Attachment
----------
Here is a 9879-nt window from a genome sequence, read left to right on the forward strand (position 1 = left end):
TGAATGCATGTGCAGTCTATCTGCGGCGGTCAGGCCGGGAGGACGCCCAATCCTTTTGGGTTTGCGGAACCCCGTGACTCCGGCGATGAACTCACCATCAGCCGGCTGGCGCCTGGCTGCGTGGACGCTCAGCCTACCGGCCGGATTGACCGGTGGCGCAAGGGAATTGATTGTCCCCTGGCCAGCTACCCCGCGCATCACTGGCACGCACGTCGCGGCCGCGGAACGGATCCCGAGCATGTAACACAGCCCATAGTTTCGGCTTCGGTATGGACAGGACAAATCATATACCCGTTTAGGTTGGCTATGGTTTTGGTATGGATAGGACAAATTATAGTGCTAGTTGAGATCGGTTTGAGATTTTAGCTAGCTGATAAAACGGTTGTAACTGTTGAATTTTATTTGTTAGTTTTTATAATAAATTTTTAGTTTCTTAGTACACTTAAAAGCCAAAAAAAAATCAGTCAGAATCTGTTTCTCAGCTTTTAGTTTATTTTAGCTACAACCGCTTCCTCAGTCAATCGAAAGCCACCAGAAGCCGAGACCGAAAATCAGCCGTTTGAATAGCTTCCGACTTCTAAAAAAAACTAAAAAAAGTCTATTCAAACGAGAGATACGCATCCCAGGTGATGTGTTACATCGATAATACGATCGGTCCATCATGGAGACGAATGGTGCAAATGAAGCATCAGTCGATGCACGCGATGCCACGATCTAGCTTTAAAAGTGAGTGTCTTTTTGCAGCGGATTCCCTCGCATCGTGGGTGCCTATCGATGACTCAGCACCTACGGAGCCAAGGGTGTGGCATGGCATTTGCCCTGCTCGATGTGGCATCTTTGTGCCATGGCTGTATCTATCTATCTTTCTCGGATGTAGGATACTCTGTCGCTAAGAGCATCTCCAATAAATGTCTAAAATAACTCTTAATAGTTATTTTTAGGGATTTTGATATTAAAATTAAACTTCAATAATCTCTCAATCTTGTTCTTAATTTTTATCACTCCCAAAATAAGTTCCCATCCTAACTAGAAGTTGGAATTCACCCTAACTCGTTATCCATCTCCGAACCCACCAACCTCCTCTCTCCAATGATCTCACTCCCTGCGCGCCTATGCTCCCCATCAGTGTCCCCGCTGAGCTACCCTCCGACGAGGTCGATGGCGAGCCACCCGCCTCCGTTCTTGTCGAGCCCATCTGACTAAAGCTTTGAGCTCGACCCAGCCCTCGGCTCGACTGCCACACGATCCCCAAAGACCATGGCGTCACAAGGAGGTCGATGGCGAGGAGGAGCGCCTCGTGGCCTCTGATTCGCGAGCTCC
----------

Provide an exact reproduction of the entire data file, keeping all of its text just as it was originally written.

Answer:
Here is a 9879-nt window from a genome sequence, read left to right on the forward strand (position 1 = left end):
TGAATGCATGTGCAGTCTATCTGCGGCGGTCAGGCCGGGAGGACGCCCAATCCTTTTGGGTTTGCGGAACCCCGTGACTCCGGCGATGAACTCACCATCAGCCGGCTGGCGCCTGGCTGCGTGGACGCTCAGCCTACCGGCCGGATTGACCGGTGGCGCAAGGGAATTGATTGTCCCCTGGCCAGCTACCCCGCGCATCACTGGCACGCACGTCGCGGCCGCGGAACGGATCCCGAGCATGTAACACAGCCCATAGTTTCGGCTTCGGTATGGACAGGACAAATCATATACCCGTTTAGGTTGGCTATGGTTTTGGTATGGATAGGACAAATTATAGTGCTAGTTGAGATCGGTTTGAGATTTTAGCTAGCTGATAAAACGGTTGTAACTGTTGAATTTTATTTGTTAGTTTTTATAATAAATTTTTAGTTTCTTAGTACACTTAAAAGCCAAAAAAAAATCAGTCAGAATCTGTTTCTCAGCTTTTAGTTTATTTTAGCTACAACCGCTTCCTCAGTCAATCGAAAGCCACCAGAAGCCGAGACCGAAAATCAGCCGTTTGAATAGCTTCCGACTTCTAAAAAAAACTAAAAAAAGTCTATTCAAACGAGAGATACGCATCCCAGGTGATGTGTTACATCGATAATACGATCGGTCCATCATGGAGACGAATGGTGCAAATGAAGCATCAGTCGATGCACGCGATGCCACGATCTAGCTTTAAAAGTGAGTGTCTTTTTGCAGCGGATTCCCTCGCATCGTGGGTGCCTATCGATGACTCAGCACCTACGGAGCCAAGGGTGTGGCATGGCATTTGCCCTGCTCGATGTGGCATCTTTGTGCCATGGCTGTATCTATCTATCTTTCTCGGATGTAGGATACTCTGTCGCTAAGAGCATCTCCAATAAATGTCTAAAATAACTCTTAATAGTTATTTTTAGGGATTTTGATATTAAAATTAAACTTCAATAATCTCTCAATCTTGTTCTTAATTTTTATCACTCCCAAAATAAGTTCCCATCCTAACTAGAAGTTGGAATTCACCCTAACTCGTTATCCATCTCCGAACCCACCAACCTCCTCTCTCCAATGATCTCACTCCCTGCGCGCCTATGCTCCCCATCAGTGTCCCCGCTGAGCTACCCTCCGACGAGGTCGATGGCGAGCCACCCGCCTCCGTTCTTGTCGAGCCCATCTGACTAAAGCTTTGAGCTCGACCCAGCCCTCGGCTCGACTGCCACACGATCCCCAAAGACCATGGCGTCACAAGGAGGTCGATGGCGAGGAGGAGCGCCTCGTGGCCTCTGATTCGCGAGCTCC